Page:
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Environmental driving factors affecting plant biomass in natural grassland in the Loess Plateau, China
- Yang, Yang, Dou, Yanxing, An, Shaoshan
- Ecological indicators 2017 v.82 pp. 250-259
- Leymus secalinus, topography, terrestrial ecosystems, soil organic carbon, Stipa bungeana, soil properties, aboveground biomass, Artemisia scoparia, microbial biomass, models, environmental factors, soil depth, soil microorganisms, structural equation modeling, phytomass, belowground biomass, Artemisia gmelinii, China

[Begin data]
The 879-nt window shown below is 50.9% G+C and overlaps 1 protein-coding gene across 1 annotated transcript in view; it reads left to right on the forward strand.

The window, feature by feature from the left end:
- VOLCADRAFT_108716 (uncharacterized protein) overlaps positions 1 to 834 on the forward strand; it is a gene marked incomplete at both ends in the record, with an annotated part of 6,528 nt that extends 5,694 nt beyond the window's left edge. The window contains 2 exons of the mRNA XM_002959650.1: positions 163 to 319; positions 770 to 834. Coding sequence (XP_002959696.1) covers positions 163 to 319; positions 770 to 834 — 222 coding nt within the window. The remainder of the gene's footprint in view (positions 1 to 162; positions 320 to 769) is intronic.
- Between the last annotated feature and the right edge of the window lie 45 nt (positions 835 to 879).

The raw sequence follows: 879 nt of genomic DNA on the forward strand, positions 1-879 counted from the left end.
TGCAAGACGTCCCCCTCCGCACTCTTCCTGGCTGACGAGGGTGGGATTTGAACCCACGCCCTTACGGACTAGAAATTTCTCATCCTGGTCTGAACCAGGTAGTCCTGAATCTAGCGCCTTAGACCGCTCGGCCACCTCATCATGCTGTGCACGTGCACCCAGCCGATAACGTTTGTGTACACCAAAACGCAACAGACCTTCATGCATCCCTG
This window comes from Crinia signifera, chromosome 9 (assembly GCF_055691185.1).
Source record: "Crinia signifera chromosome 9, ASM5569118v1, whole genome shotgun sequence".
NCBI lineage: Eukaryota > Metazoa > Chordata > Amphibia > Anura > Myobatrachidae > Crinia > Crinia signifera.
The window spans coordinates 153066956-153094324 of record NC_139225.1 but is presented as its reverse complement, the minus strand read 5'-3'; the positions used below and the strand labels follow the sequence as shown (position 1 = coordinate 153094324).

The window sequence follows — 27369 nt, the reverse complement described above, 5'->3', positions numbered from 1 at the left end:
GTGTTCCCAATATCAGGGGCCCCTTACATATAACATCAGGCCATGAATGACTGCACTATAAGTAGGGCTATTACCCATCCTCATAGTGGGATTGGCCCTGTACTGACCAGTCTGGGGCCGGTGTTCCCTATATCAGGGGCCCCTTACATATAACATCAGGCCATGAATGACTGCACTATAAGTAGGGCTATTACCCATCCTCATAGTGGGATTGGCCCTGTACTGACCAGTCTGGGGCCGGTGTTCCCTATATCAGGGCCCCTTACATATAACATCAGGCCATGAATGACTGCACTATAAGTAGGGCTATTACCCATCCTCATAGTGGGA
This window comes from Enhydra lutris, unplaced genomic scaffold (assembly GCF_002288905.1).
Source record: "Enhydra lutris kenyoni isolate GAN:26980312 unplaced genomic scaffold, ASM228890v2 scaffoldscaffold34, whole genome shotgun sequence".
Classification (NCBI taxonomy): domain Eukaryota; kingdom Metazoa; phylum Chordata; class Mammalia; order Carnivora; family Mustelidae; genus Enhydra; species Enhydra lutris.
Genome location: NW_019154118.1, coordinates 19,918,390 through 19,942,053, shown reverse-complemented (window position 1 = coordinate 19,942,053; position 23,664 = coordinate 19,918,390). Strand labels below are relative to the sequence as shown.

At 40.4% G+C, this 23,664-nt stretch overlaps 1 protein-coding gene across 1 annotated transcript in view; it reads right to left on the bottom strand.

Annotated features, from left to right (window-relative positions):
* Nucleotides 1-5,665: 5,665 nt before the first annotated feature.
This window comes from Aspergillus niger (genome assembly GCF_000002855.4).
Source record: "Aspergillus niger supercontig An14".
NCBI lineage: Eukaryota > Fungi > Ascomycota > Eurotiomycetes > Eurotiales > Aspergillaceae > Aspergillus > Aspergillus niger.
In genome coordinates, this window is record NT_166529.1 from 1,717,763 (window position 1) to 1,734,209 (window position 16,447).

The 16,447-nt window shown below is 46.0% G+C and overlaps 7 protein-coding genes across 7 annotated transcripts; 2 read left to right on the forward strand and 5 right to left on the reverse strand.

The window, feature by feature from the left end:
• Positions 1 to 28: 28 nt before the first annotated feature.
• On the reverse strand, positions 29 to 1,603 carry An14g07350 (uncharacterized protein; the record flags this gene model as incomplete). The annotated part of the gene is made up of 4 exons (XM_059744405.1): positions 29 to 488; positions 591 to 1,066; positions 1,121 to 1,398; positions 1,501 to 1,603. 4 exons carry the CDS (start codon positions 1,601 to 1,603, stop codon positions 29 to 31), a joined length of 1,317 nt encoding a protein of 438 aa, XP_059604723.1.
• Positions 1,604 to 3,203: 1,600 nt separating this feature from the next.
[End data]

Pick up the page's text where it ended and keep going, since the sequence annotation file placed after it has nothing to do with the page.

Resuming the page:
- Plant biomass is a key parameter for estimating terrestrial ecosystem carbon (C) stocks, which varies greatly as a result of specific environmental conditions. Here, we tested environmental driving factors affecting plant biomass in natural grassland in the Loess Plateau, China. We found that above-ground biomass (AGB) and below-ground biomass (BGB) had a similar change trend in the order of Stipa bungeana>Leymus secalinus>Artemisia sacrorum>Artemisia scoparia, whereas shoot ratio (R/S) displayed an opposite change trend. There was a significantly positive linear relationship between the AGB and BGB, regardless of plant species (p<0.05). Furthermore, more than 50% of the AGB were found in 20–50cm of plant height in Compositae plants (A. sacrorum, A. scoparia), whereas over 60% of the AGB were found in 20–80cm of plant height in Gramineae plants (S. bungeana, L. secalinus). For each plant species, more than 75% of the BGB was distributed in 0–10cm soil depth, and 20% was distributed in 10–20cm soil depth, while less than 5% was distributed in 20–40cm soil depth. Further, AGB and BGB were highly affected by environmental driving factors (soil properties, plant traits, topographic properties), which were identified by the structural equation model (SEM) and the generalized additive models (GAMs). In addition, AGB was directly affected by plant traits, and BGB was directly affected by soil properties, and soil properties associated with plant traits that affected AGB and BGB through interactive effects were 9.12% and 3.59%, respectively. However, topographic properties had a weak influence on ABG and BGB (as revealed by the lowest total pathway effect). Besides, soil organic carbon (SOC), soil microbial biomass carbon (MBC), and plant height had a higher relative contribution to AGB and BGB. Our results indicate that environmental driving factors affect plant biomass in natural grassland in the Loess Plateau.